This time of year the money mailers and coupons are everywhere, the most important thing you can do is to compare the SERVICE not the price.
Cleaning your homes hvac system includes more than just the ducts. To completely clean and treat the entire system this is what should be cleaned:
Vent covers, duct work, furnace fan and fan compartment, air conditioning coil, coil compartment and drain pan, lower heat exchanger compartment.
This is everything air will pass through in your homes ventilation system. Some companies claim to “clean” or “air wash” the fan or blower in place……this is not good enough if you want to stop air borne particulate, removal, washing and re assembly is the correct way to ensure proper cleaning.
Now that you know the proper items to be cleaned we will cover the proper tools of the trade. There are specialized tools just for duct cleaning contractors these do not include:
Carpet cleaning machines, home center shop vacs, attachments for truck powered carpet cleaning machines, leaf blowers or suckers etc.
They should include HEPA filtered vacuums, large HEPA filtered vacuums to capture the dirt or a truck powered vacuum, agitation devices powered by compressed air or brushes. The goal is to agitate the dirt and debris and capture it.
Complete cleaning also needs to have inspection, the company performing the cleaning should have access openings for inspection and cleaning. If a contractor says “we don’t cut into your duct work” this is most likely the wrong contractor for the job. Access openings are necessary for vacuum attachment, insertion of cleaning tools, and inspection.
Remember you want trained specialists working on your expensive furnace and duct system, proper training and knowledge take time to develop and to perfect.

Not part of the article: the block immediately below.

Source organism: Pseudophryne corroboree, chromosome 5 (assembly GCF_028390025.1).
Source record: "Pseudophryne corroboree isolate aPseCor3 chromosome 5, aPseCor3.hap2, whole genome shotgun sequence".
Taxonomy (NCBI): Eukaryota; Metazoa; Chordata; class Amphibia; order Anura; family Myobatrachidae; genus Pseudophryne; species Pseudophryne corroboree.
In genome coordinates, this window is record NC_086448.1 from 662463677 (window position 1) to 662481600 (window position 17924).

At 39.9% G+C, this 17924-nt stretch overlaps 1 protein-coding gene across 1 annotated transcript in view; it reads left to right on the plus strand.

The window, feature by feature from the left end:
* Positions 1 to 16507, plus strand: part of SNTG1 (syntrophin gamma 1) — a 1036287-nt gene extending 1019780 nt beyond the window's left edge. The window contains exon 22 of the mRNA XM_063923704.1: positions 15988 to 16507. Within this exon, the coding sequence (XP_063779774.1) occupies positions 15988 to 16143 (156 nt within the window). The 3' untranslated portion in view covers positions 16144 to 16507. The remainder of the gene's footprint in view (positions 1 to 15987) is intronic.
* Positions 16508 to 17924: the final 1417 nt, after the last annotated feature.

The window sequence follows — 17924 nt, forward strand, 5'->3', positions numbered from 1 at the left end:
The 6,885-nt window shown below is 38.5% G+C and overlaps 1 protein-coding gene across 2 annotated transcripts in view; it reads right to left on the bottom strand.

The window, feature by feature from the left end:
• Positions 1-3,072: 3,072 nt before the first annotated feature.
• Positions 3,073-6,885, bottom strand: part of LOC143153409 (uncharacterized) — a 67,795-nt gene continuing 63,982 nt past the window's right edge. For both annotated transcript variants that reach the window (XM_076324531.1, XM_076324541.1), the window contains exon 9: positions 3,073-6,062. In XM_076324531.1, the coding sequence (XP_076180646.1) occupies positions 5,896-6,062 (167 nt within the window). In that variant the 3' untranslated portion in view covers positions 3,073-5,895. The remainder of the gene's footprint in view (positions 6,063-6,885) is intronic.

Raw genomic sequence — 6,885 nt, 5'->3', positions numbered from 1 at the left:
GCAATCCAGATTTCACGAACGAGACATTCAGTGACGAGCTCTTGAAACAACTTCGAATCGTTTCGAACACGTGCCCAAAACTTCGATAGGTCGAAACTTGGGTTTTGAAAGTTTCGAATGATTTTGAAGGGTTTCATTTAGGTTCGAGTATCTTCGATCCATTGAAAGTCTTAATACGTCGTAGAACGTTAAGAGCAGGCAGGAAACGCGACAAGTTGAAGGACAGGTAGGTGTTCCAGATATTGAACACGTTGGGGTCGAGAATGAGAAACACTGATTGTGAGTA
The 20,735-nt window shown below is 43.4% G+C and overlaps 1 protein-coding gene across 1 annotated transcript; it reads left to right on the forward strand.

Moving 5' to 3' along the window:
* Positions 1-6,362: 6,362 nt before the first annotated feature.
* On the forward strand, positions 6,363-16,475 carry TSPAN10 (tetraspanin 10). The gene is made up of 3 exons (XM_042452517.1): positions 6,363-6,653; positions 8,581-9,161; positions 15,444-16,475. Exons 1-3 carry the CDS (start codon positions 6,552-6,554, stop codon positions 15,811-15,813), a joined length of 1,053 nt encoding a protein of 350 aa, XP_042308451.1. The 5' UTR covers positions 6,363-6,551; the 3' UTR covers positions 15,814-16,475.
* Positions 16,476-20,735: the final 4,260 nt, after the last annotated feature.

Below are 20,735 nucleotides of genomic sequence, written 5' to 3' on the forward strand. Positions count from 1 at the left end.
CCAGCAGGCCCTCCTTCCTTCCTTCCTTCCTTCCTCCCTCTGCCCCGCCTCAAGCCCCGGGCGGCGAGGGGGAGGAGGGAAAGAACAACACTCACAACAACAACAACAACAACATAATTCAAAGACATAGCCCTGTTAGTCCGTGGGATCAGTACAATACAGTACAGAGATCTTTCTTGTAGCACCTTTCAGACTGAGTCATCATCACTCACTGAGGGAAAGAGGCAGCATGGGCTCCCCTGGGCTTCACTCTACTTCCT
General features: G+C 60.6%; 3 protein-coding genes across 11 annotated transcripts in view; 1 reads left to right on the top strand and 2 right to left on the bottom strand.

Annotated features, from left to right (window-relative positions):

RCS spends a considerable amount of money on training and state of the art tools to ensure a quality job every time.
RCS is one of only a few companies statewide with a powerful gas powered vacuum truck to perform the cleaning. Equipment makes a difference and we can prove it!
RCS provides ventilation cleaning services to Missouri and southern Illinois customers. NADCA trained and certified technicians ensure that standards are being followed and met.
(ARA) – Those statistics about indoor air pollution and it’s relation to respiratory problems convinced you it was time to get your heating, ventilation and air conditioning system (HVAC) cleaned. You were even looking forward to the increased energy efficiency that a clean system can provide. But $49 and one very noisy service call later, you’re still sneezing and you haven’t seen any dip in your energy bill.
“A very low service charge may indicate the service provider isn’t performing a thorough cleaning and maintenance of your home’s entire HVAC system,” says Matt Mongiello, president of NADCA, the HVAC Inspection, Maintenance & Restoration Association. “He or she may have done nothing more than blow air through the ducts and clean off vent grills inside the home. A cleaning performed to NADCA standards – which are cited by the EPA as a best practice – encompasses much more than just the ductwork.”